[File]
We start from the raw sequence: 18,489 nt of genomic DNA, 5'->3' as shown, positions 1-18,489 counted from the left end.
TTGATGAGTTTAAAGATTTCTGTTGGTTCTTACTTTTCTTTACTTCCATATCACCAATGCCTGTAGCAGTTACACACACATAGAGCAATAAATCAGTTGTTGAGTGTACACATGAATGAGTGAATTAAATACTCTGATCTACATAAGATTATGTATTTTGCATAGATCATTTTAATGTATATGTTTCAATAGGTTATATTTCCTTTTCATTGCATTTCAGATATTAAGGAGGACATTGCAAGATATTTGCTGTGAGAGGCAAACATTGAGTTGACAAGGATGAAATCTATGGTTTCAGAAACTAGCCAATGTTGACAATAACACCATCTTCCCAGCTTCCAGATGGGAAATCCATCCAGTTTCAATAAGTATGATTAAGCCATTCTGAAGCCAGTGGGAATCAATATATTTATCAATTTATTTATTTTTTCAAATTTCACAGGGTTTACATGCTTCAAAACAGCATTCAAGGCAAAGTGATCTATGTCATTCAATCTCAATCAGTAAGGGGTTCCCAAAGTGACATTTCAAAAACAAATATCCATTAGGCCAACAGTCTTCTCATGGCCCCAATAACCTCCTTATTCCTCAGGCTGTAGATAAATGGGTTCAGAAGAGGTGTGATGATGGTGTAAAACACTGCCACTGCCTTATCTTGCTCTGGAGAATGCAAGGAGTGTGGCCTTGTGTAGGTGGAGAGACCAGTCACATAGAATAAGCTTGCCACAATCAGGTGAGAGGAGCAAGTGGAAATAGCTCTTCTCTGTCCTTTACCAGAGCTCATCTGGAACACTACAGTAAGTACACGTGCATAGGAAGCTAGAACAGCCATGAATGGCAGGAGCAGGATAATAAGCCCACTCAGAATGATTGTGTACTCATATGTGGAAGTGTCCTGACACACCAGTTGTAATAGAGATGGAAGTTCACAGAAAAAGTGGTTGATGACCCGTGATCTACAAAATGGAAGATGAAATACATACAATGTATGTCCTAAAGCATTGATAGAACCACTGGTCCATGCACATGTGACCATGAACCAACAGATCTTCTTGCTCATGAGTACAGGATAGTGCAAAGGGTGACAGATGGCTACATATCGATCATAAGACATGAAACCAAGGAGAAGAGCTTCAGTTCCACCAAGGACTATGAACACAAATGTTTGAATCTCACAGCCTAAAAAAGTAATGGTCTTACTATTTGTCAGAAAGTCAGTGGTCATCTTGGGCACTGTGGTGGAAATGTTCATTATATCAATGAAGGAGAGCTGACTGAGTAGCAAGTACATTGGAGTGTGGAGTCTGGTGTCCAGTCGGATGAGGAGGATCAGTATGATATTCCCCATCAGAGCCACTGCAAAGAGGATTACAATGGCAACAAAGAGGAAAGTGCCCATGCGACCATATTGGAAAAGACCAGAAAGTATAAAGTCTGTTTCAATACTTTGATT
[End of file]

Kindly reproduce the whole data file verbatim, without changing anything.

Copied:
We start from the raw sequence: 18,489 nt of genomic DNA, 5'->3' as shown, positions 1-18,489 counted from the left end.
TTGATGAGTTTAAAGATTTCTGTTGGTTCTTACTTTTCTTTACTTCCATATCACCAATGCCTGTAGCAGTTACACACACATAGAGCAATAAATCAGTTGTTGAGTGTACACATGAATGAGTGAATTAAATACTCTGATCTACATAAGATTATGTATTTTGCATAGATCATTTTAATGTATATGTTTCAATAGGTTATATTTCCTTTTCATTGCATTTCAGATATTAAGGAGGACATTGCAAGATATTTGCTGTGAGAGGCAAACATTGAGTTGACAAGGATGAAATCTATGGTTTCAGAAACTAGCCAATGTTGACAATAACACCATCTTCCCAGCTTCCAGATGGGAAATCCATCCAGTTTCAATAAGTATGATTAAGCCATTCTGAAGCCAGTGGGAATCAATATATTTATCAATTTATTTATTTTTTCAAATTTCACAGGGTTTACATGCTTCAAAACAGCATTCAAGGCAAAGTGATCTATGTCATTCAATCTCAATCAGTAAGGGGTTCCCAAAGTGACATTTCAAAAACAAATATCCATTAGGCCAACAGTCTTCTCATGGCCCCAATAACCTCCTTATTCCTCAGGCTGTAGATAAATGGGTTCAGAAGAGGTGTGATGATGGTGTAAAACACTGCCACTGCCTTATCTTGCTCTGGAGAATGCAAGGAGTGTGGCCTTGTGTAGGTGGAGAGACCAGTCACATAGAATAAGCTTGCCACAATCAGGTGAGAGGAGCAAGTGGAAATAGCTCTTCTCTGTCCTTTACCAGAGCTCATCTGGAACACTACAGTAAGTACACGTGCATAGGAAGCTAGAACAGCCATGAATGGCAGGAGCAGGATAATAAGCCCACTCAGAATGATTGTGTACTCATATGTGGAAGTGTCCTGACACACCAGTTGTAATAGAGATGGAAGTTCACAGAAAAAGTGGTTGATGACCCGTGATCTACAAAATGGAAGATGAAATACATACAATGTATGTCCTAAAGCATTGATAGAACCACTGGTCCATGCACATGTGACCATGAACCAACAGATCTTCTTGCTCATGAGTACAGGATAGTGCAAAGGGTGACAGATGGCTACATATCGATCATAAGACATGAAACCAAGGAGAAGAGCTTCAGTTCCACCAAGGACTATGAACACAAATGTTTGAATCTCACAGCCTAAAAAAGTAATGGTCTTACTATTTGTCAGAAAGTCAGTGGTCATCTTGGGCACTGTGGTGGAAATGTTCATTATATCAATGAAGGAGAGCTGACTGAGTAGCAAGTACATTGGAGTGTGGAGTCTGGTGTCCAGTCGGATGAGGAGGATCAGTATGATATTCCCCATCAGAGCCACTGCAAAGAGGATTACAATGGCAACAAAGAGGAAAGTGCCCATGCGACCATATTGGAAAAGACCAGAAAGTATAAAGTCTGTTTCAATACTTTGATT